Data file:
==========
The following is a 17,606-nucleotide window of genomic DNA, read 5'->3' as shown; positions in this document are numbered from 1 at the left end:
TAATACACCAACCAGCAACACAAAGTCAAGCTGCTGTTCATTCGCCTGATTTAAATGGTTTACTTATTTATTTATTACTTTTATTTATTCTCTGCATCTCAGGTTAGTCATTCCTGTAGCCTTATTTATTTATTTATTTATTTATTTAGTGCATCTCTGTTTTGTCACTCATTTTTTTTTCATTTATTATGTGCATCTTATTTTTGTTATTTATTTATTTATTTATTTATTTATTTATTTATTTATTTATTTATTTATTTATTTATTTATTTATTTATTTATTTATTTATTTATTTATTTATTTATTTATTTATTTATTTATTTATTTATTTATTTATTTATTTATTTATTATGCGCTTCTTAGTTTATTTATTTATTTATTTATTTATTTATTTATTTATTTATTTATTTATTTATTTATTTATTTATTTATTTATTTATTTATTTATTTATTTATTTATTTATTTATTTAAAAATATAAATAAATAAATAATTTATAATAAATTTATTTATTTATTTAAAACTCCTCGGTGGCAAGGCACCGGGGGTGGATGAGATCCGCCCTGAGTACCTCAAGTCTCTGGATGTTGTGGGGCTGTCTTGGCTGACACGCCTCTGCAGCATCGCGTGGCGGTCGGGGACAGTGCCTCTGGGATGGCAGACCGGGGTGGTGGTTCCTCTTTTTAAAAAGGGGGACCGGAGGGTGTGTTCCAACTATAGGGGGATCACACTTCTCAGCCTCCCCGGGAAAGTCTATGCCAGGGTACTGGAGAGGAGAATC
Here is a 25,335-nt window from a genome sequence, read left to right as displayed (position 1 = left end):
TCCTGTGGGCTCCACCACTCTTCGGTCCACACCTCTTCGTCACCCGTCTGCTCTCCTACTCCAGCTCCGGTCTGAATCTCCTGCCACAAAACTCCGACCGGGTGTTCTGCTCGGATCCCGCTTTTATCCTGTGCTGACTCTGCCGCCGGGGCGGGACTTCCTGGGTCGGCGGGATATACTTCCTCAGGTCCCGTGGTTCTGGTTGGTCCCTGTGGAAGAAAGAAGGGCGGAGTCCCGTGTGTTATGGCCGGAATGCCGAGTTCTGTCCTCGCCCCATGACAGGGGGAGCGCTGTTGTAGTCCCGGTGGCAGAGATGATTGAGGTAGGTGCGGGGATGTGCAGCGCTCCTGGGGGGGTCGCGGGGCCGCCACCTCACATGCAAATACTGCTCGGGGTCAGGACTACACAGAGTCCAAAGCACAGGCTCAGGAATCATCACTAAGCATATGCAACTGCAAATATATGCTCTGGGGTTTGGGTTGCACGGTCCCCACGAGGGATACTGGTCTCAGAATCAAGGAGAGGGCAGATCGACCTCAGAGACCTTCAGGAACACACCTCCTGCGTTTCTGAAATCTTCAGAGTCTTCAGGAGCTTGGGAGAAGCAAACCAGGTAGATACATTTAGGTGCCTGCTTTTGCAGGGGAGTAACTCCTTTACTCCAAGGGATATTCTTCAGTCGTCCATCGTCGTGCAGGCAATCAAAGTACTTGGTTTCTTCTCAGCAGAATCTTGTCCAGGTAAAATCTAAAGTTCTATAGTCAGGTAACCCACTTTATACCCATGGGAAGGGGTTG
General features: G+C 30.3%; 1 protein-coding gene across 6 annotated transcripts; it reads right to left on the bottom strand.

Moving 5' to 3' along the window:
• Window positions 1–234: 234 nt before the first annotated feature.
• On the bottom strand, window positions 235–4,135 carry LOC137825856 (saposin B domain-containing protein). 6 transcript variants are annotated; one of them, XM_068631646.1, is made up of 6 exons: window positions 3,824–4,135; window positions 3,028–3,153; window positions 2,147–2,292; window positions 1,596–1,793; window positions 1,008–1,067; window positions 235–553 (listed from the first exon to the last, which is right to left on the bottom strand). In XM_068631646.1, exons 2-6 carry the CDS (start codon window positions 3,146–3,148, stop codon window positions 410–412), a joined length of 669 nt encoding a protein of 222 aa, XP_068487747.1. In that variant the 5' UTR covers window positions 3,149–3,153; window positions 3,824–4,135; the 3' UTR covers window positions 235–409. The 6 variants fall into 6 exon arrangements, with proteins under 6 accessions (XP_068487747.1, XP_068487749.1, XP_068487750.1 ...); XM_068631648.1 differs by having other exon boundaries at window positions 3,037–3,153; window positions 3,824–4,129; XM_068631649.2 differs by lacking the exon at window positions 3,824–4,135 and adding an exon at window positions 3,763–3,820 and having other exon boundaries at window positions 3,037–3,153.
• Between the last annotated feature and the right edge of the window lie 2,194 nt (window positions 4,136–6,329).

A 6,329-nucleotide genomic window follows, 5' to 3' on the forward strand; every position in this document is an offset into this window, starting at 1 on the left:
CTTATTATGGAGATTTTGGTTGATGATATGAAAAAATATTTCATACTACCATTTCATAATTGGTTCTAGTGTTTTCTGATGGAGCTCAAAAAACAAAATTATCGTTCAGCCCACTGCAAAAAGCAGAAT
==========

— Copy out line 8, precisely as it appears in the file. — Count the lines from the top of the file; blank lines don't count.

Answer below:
• On the bottom strand, window positions 235–4,135 carry LOC137825856 (saposin B domain-containing protein). 6 transcript variants are annotated; one of them, XM_068631646.1, is made up of 6 exons: window positions 3,824–4,135; window positions 3,028–3,153; window positions 2,147–2,292; window positions 1,596–1,793; window positions 1,008–1,067; window positions 235–553 (listed from the first exon to the last, which is right to left on the bottom strand). In XM_068631646.1, exons 2-6 carry the CDS (start codon window positions 3,146–3,148, stop codon window positions 410–412), a joined length of 669 nt encoding a protein of 222 aa, XP_068487747.1. In that variant the 5' UTR covers window positions 3,149–3,153; window positions 3,824–4,135; the 3' UTR covers window positions 235–409. The 6 variants fall into 6 exon arrangements, with proteins under 6 accessions (XP_068487747.1, XP_068487749.1, XP_068487750.1 ...); XM_068631648.1 differs by having other exon boundaries at window positions 3,037–3,153; window positions 3,824–4,129; XM_068631649.2 differs by lacking the exon at window positions 3,824–4,135 and adding an exon at window positions 3,763–3,820 and having other exon boundaries at window positions 3,037–3,153.